God and Community

God and Community

Why do we need community? What role do others play in our spiritual growth? The Curiosity Collective brings together thought leaders, subject matter experts, pastors, and theologians to examine where community fits into our spiritual lives.

Questions for Discussion and Personal Reflection

  1. Can you think of a time in your life when being around others changed your behavior, your thoughts, or your mind-set—either for better or for worse?
  2. Does keeping our faith personal and private limit our spiritual growth?

I think the things that actually you know, without just blowing smoke anywhere, um, about my own spiritual growth I think I really only grew around other people. I always seemed to be inspired by people, and I would actually go ask them to help me to become more like them as they followed Jesus. It was literally mentoring or what we call apprenticing or discipleship type of environments that I grew. I love the scripture so I, I would read pretty well on my own, but I didn't know how to talk to God so I would I would be around people that seem to talk to God really easily, and I think that would rub off on me. Um... I wasn't really that good at, at caring for the poor. Um... I just didn't really care, and so to grow in that area, I would, I would find people that just had a natural love for the, for the poor, and I would go be with them and it was amazing that, um, I'm not Mr., you know, ministry-to-the-poor, but I'm way better than I used to be and there's a natural love for the marginalized now so I think real spiritual growth happens when you're desperate enough to actually grow and then you go ask for help. I just don't think you'll grow unless you ask for help. Um, you weren't really meant to grow by yourself. You were, you were really meant to grow as a body or with people and so if you just wanna grow in concepts, you can just roll into church and grab a few nuggets for the week. Um... you can download a sermon. Um, but if you actually want to see change in your life, I think you actually have to grab a few friends and go, "hey, I need some help with this area of my life," and then expose yourself to the things where God says you're gonna grow if you get there so do it with some friends together. There will be some natural accountability, some natural growth that will happen.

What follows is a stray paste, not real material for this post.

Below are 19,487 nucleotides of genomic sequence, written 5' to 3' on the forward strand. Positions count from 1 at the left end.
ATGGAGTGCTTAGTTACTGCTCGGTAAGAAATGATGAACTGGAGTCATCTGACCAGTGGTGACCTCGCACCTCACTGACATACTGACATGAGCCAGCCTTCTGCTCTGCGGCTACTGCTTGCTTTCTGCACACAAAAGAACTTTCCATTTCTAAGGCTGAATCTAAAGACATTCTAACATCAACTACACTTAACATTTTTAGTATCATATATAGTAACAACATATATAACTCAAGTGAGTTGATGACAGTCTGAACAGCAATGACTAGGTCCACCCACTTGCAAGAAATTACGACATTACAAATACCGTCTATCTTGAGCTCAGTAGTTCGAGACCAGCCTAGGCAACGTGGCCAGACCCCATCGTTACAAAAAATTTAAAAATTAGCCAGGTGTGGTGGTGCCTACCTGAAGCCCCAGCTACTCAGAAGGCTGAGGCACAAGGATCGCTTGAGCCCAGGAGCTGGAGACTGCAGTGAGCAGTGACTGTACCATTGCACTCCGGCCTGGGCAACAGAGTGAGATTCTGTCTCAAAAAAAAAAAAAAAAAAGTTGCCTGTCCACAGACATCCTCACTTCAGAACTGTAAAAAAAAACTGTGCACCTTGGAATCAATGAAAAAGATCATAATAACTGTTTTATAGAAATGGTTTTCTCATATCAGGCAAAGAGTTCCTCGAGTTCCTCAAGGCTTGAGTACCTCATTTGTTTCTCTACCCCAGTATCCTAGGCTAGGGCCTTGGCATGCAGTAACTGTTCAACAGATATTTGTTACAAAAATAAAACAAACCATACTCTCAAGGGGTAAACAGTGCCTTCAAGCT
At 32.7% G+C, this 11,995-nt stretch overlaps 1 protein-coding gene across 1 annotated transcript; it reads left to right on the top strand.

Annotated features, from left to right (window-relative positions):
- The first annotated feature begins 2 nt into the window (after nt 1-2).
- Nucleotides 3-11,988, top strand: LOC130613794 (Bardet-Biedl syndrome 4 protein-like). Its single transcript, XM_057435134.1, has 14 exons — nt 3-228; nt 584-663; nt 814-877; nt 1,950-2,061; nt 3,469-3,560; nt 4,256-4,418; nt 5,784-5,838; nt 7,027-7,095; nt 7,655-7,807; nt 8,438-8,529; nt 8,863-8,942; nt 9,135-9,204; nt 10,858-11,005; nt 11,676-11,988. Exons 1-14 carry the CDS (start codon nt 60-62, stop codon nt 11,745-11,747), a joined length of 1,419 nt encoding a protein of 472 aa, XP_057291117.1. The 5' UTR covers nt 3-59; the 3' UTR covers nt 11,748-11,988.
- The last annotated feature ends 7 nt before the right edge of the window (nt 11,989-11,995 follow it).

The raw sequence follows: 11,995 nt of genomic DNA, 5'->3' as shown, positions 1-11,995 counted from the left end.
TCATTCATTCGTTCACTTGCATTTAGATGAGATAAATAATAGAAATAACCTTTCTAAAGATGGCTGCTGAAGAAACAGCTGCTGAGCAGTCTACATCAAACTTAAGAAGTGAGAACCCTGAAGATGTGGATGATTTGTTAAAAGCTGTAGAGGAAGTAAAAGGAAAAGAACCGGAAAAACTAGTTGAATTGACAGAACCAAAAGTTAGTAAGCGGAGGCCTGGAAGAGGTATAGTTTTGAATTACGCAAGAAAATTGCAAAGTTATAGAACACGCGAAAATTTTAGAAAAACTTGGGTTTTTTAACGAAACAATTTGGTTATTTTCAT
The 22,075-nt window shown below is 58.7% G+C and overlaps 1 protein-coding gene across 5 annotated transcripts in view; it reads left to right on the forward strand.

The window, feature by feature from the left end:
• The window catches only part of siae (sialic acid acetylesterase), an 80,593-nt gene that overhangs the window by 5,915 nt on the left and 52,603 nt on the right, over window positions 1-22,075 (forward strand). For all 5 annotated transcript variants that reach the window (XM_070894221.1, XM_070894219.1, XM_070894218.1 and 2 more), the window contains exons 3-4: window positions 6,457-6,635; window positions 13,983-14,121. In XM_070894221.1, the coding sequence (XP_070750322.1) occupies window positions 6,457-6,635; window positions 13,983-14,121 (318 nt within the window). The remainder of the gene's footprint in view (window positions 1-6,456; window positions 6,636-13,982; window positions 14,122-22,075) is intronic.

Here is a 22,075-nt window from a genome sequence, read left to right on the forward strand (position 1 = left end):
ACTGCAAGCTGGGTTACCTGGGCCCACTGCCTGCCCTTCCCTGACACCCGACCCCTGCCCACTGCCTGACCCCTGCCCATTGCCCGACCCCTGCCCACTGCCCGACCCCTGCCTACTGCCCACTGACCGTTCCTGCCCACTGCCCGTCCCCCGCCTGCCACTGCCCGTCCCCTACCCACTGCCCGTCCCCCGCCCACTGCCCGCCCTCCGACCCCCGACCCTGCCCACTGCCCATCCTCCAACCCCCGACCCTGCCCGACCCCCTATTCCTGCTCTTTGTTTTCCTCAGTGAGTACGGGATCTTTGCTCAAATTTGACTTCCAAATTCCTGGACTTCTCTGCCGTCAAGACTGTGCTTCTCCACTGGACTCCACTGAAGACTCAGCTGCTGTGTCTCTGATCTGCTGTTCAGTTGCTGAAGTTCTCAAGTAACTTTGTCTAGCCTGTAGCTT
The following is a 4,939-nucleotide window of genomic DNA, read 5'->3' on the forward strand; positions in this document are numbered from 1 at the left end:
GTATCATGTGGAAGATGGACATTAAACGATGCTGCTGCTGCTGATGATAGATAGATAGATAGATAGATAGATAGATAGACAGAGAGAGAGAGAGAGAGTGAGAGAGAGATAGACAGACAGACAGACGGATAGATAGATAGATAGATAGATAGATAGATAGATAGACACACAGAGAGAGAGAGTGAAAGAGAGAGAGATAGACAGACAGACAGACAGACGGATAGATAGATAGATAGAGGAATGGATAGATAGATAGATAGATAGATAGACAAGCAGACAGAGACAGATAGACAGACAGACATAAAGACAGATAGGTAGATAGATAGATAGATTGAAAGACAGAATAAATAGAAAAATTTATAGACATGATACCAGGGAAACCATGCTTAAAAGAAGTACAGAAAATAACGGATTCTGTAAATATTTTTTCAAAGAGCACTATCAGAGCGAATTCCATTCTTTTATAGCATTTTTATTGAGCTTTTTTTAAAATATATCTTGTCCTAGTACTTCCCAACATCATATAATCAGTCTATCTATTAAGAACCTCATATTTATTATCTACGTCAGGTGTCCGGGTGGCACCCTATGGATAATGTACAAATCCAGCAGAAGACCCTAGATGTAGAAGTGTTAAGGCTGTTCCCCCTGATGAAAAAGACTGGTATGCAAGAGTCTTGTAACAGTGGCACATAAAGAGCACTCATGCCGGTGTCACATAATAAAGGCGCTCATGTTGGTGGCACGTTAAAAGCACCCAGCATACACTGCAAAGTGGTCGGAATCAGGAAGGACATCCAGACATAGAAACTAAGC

I find in New York, I think everyone just kind of... they, they are who they are and there's not really this masking or hiding and it was really refreshing, especially as a Christian, to sit around a group of women that, that bear their burdens and their struggles, and pain, and wounds, and we all of a sudden realize we're not alone, and that we have someone that's willing to walk with us and lean into the broken pieces of us that we don't often want to show or reveal because we're afraid they'll run. When we struggle with depression or anxiety, we tend to cave in. The last thing we want to do is go to a party. We'd rather sit in our PJ's for eight days and eat ice cream and that is the moment where someone needs to just reach out and say, "Hey I see you. You're fading. What's going on?" And, and we don't always know how to even engage that, but when that person leans in, and stays there, and doesn't have an answer to fix it, we don't want a solution; we want you just to be there. Then all of a sudden I think through that community, God really knit us for community. He created us to need it, and when we have it, the loneliness subsides and the strength, um, rallies around us, and the secrets that we have— all of a sudden— they lose power when they exit the dark, and the strongholds we might feel, don't— are not as heavy the minute we're sharing that, and, and bearing that with those that we love.